Where are you going? What is the next turn you will take? See if you can have your own mindful gps where you are intentionally aware of the next turn you will take on the road. That way you  can get in the right lane ahead of time and not have the stress of trying to get over to late. Make it a game to see how long you can stay focused on what it is you are doing right at that moment. While you may not do this 100% of the time, it is a good practice to help improve focus and ability to stay on course, hopefully avoiding the stress of a missed turn now and then.

Acceptance:

You are going to be late. You are going to run into traffic, or be delayed by a crash. You may take the wrong exit. A lot of times these factors are outside of our control, so we must meet them with some level of acceptance. Becoming stressed and trying to struggle against them, say, by driving on the shoulder of the road to get ahead of the other traffic, is fraught with not only legal peril, but physical peril as well.  Here again, it can help to again zoom back in on your experience. Yes you might be late, but you will still get to work. At that moment you are okay.


Breath:
If you are at a red light, or stopped in back up traffic. Take a moment to breath. Perhaps wiggle your shoulders and straighten your back. But remember to breath deeply, and start relaxing your nervous system and lowering your heart rate. Deep breathing helps calm down the nervous system and relax an individual out of the fight/flight/freeze response that can partially engage when faced with stress. Breathwork helps root us in the present and step back from stress that is largely future based. Being in the present is where we want to be when trying to stay safe on the road.

Summary:

Driving is something that becomes second nature, which makes it easier to take it for granted. So much so that we can almost go on full autopilot while distracted with future concerns or other activities. Yet, no matter how much our mind wants to jump to other topics, we have to be aware of what reality actually surrounds us. Being mindful of that experience, helps us navigate that reality far better than in a distracted state. Perhaps it can help with being frustrated in a traffic jam and prevent a traffic ticket or two as well.

Thursday, April 6, 2017

Mini-Series on Sleep: Part Three

Thus far we have touched on developing a sleep schedule and a before bed routine so you are really ready to fall asleep when your head hits the pillow. But what if you are doing these two things already but still having trouble falling sleep?




If you get in bed and it takes more than twenty minutes to fall asleep you should get back out of bed. That might sound counter intuitive but there is a good reason to do so, a couple in fact. 

First your body and mind need to associate your bed as a place of rest and relaxation. Likely if you have been struggling with sleep your bed may consciously or subconsciously be associated with stress, exhaustion, anxiety, or frustration. To help break that association you need to be sleeping while in your bed rather than laying awake wishing you could sleep. So after twenty minutes if you are still awake, get up.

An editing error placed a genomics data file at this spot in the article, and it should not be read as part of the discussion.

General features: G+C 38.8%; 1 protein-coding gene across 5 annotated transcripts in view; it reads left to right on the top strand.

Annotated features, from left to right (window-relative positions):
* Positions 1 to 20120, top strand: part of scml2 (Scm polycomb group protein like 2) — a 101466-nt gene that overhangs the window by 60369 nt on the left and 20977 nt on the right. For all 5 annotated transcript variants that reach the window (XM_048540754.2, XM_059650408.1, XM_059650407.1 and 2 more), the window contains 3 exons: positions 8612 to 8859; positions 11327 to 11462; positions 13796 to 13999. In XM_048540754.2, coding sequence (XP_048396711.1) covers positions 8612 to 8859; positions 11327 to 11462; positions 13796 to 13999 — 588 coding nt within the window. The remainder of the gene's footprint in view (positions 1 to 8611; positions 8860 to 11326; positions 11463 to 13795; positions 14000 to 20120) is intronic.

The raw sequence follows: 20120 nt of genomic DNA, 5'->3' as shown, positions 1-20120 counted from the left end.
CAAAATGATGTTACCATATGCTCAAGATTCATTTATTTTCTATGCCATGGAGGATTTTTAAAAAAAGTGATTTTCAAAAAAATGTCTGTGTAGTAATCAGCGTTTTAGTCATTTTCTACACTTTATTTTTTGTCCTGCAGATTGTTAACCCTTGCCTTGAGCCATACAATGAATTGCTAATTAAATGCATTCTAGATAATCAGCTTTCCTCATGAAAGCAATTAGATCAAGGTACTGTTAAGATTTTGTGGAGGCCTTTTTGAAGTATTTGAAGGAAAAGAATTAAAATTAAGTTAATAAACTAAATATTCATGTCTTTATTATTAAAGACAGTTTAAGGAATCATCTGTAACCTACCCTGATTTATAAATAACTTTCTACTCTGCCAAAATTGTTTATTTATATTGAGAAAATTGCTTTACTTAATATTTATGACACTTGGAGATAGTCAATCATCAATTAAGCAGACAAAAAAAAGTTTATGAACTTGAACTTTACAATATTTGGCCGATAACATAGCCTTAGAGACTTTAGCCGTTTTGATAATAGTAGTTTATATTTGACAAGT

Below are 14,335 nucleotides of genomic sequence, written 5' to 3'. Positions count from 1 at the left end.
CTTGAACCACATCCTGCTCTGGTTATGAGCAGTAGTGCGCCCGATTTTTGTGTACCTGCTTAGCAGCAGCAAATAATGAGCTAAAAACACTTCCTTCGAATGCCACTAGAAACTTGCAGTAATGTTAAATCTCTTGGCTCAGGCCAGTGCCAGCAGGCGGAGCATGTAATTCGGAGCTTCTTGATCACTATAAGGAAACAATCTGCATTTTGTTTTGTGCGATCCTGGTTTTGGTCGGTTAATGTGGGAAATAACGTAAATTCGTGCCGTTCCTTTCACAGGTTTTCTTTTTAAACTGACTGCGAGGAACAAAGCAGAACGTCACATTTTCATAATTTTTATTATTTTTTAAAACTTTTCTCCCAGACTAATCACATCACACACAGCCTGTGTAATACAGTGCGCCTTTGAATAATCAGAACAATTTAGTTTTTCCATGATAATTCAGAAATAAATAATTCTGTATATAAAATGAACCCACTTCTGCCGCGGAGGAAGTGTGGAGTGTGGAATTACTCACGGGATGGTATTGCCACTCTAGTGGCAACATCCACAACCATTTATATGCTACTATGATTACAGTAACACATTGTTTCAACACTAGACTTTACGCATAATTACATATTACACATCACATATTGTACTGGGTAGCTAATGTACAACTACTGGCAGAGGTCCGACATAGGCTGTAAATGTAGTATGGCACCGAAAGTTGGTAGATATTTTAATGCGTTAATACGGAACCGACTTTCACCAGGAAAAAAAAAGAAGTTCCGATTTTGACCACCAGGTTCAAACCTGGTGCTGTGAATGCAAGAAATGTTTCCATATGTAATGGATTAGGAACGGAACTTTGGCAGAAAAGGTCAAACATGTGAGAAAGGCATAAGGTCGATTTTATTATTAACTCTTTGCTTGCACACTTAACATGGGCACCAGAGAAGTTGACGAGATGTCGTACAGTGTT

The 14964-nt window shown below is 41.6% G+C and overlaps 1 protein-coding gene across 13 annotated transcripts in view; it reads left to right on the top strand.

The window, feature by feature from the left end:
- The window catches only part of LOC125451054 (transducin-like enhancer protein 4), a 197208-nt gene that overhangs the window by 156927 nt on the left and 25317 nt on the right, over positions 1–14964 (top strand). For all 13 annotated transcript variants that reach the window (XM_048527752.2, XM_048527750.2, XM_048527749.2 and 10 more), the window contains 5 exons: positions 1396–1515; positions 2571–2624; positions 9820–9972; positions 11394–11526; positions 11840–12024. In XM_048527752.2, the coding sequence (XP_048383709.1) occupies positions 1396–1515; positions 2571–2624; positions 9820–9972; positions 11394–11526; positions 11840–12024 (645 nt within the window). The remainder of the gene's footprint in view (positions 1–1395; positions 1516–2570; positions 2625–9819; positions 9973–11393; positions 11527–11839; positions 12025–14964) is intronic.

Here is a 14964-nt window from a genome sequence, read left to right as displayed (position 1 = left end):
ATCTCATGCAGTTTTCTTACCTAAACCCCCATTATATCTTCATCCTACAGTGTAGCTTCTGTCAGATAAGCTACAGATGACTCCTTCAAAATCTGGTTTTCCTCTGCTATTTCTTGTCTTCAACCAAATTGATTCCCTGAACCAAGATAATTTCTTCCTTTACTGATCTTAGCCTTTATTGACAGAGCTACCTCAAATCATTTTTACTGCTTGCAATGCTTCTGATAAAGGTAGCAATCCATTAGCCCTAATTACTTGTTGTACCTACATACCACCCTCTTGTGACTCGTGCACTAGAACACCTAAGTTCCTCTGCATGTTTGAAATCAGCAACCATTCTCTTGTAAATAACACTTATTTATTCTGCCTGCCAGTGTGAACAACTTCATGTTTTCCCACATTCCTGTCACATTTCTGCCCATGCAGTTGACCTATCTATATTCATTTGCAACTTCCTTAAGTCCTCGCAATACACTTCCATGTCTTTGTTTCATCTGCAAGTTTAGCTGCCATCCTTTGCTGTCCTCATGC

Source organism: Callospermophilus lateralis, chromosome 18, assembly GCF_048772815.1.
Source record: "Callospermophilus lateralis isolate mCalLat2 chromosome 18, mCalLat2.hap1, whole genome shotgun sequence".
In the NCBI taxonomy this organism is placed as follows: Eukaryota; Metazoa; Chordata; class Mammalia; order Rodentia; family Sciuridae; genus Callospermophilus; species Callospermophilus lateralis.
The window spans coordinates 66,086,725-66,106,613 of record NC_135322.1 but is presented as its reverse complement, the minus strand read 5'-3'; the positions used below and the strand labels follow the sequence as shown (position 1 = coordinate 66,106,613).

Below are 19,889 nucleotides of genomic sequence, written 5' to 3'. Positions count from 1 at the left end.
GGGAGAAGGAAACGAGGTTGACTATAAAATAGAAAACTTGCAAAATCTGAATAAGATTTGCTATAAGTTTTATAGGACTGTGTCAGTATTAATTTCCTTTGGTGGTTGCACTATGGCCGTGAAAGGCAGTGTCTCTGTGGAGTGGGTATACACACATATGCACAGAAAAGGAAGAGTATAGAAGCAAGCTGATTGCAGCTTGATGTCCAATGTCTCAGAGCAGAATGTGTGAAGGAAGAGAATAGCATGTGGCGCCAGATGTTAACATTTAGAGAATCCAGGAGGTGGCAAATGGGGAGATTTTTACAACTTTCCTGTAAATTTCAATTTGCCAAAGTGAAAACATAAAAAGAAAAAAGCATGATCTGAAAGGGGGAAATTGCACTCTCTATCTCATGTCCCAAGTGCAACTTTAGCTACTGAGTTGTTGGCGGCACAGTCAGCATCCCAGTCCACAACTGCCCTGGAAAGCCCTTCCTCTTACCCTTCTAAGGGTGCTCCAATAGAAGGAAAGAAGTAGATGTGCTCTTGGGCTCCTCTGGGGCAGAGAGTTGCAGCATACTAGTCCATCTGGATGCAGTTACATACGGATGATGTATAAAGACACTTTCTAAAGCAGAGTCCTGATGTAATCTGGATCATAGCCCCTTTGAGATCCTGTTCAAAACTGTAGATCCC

Now that you are up you need to do something slow down and relax so when you return to bed you can sleep. Maybe that would be reading, or perhaps drinking a cup of tea that does not have caffeine, or doing some light stretches. Whatever it is it needs to be something you find relaxing. Also this relaxation should not involve electronics like your phone, tablet, laptop, or television. All of these electronics can stimulate your body and mind due to the sort of light waves they put off. 

Finally if there is something in particular on your mind that is keeping you from falling asleep try to write it down so you can stop ruminating long enough to fall asleep. Once you have written things down and/or done some relaxing activities get back into bed. Hopefully you will fall fast asleep but if you find yourself awake in twenty minutes get back up and repeat. It may take a bit of time to rewire your brain to associate your bed with restful sleep but it will be well worth it when you are able to consistently get a good nights sleep!

Monday, March 20, 2017

Mini-Series on Sleep: Part Two

Last week we touched on the importance of developing a sleep schedule. That is a great place to start but that is not the only thing that will help you get the healthy sleep you need. 



Developing an evening time routine that helps with winding down can also be very beneficial. This will look different for different people, the important part is to develop a routine that works for you. Individuals that are struggling with not being able to "turn off" their brain to fall asleep may benefit most from developing a wind down routine.

Do you need to start winding down 30 minutes before bed? An hour? Two hours? 
Find what works for you, it might take some time to find that sweet spot but it can make a big difference in the quality of sleep that you get. 

As I said this will look different for each person but here are some ideas to get you started:

- take a hot shower

- do some light stretching

- bedtime yoga practice (here's a great 7 minute video)

- meditation

- light reading

- cleaning/tiding up the kitchen or family room

- turn on your essential oil diffuser

- person hygiene activities



So let's put this all together in an example: